There are approximately 1,600 Millennium Z and Generation Z people serving in state legislatures and Congress across the country, and the Millennial Action Project says that number has grown in recent years. Reggie Paros, program director of the non-partisan organization supporting lawmakers and members of Congress born after 1980, said younger lawmakers had not been in the workforce long enough to establish the financial stability needed to compensate for low pay. legislative work.

“This financial barrier is one of the biggest struggles for public office,” Paros said.

Political polarization is another potential deterrent for new entrants.


“I think it’s getting harder for many people to argue that they have to get into the political whirlpool of what can cost their families a lot,” said Peveril Squire, a professor of political science at the University of Missouri.

His research on how and why legislators change over time has revealed “greater diversity in a number of different dimensions” in recent years. In Oregon, for example, women took most of the seats in the State House for the first time in 2021.

“But this change,” he said, “may be more difficult to achieve in the future if, in fact, the compensation often offered for legislative services lags behind what most people need to support themselves during their working years. and their families. “

When De la Cruz, a sheet metal union, left the office, he said there would be no hired construction workers to serve in the Connecticut General Assembly, let alone someone who worked as a cashier at Walmart or a gas station employee. He said it was important that these “lay” voices be represented in the state’s Capitol.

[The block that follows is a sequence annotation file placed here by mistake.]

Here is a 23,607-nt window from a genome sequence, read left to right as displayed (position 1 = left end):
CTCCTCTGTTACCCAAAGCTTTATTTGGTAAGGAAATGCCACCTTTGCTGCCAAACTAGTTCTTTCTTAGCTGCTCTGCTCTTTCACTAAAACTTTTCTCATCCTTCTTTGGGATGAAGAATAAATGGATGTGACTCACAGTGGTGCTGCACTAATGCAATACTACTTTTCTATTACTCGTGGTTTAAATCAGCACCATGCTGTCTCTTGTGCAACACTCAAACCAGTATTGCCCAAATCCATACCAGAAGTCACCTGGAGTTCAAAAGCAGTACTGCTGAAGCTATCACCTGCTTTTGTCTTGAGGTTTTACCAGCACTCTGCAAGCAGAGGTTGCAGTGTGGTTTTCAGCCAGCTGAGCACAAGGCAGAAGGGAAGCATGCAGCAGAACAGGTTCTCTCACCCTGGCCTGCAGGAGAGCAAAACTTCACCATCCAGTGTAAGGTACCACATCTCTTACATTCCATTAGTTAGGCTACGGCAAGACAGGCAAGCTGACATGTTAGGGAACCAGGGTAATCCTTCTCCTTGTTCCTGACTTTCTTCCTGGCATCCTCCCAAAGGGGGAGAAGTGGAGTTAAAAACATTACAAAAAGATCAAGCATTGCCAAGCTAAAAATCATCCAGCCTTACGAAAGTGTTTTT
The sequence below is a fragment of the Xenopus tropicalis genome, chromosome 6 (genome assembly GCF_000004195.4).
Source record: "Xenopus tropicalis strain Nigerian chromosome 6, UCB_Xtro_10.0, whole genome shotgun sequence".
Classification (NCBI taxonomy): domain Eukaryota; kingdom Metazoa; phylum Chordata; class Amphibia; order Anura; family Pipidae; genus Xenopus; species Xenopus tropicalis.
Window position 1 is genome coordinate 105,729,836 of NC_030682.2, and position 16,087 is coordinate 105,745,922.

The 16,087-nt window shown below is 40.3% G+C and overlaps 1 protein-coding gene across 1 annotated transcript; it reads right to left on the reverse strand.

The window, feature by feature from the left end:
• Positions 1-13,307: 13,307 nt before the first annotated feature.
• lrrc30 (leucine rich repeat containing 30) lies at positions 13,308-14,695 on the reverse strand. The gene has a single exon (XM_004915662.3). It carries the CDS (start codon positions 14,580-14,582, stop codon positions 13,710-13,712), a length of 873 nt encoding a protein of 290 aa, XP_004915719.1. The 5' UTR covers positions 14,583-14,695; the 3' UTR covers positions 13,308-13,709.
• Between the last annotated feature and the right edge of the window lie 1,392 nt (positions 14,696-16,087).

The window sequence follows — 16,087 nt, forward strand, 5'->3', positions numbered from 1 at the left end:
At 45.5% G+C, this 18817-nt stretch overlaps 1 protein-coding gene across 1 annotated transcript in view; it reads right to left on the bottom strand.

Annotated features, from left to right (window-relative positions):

“This is a huge concern for me,” de la Cruz said. “Ordinary people, like ordinary working people, they don’t see the value in other working people out there for them … They don’t understand that my voice … is about as close to the voice they go to.”

Connecto . Godfrey, who relies on his legislative pay and Social Security to pay his bills, said he feared the lack of blue collars “distorted the policy of the wealthy” in Connecticut.

“We don’t look like the state,” he said.

In New Mexico, a Senate committee this year approved a proposed constitutional amendment to provide a salary to lawmakers who currently collect a daily stipend of approximately $ 165 during legislative sessions and for travel. Democrat Sen. Katie Dahig of Albuquerque said the salary “will really expand the universe of people who can serve”, noting that the legislature is “largely the rich and the retired”. But the action on the proposal was postponed indefinitely.


Earlier this year in Alaska, lawmakers rejected a plan that would raise their annual base salary from $ 50,400 to $ 64,000. It hasn’t changed since 2010. But the same proposal would have limited their daily allowance to $ 307 a day for expenses such as food and lodging to $ 100 and required receipts for claims. Some lawmakers complained that $ 100 would not be enough to cover the cost of living in Juneau, the state capital, during the session.

Senator Mike Shawer, a Republican from Vasila, Alaska, expressed concern about the consequences of low pay in a letter to the Civil Service Compensation Commission, which proposed a revised plan for salaries and wages.

“If there is no good compensation package,” he writes, “how do we get decent civil servants who are not rich, retired, or have the luxury of a husband with a good enough job to support someone to be a legislator?”



Writers at the Associated Press Rachel La Corte in Olympia, Washington; Morgan Lee in Santa Fe, New Mexico; Andrew Rural in Salem, Oregon; and Becky Borer of Juneau, Alaska, contributed to this report.

Copyright 2022 Associated Press. All rights reserved. This material may not be published, broadcast, rewritten or redistributed without permission.

Some state lawmakers, who call it leaving, cannot afford to serve

Source link Some state lawmakers, who call it leaving, cannot afford to serve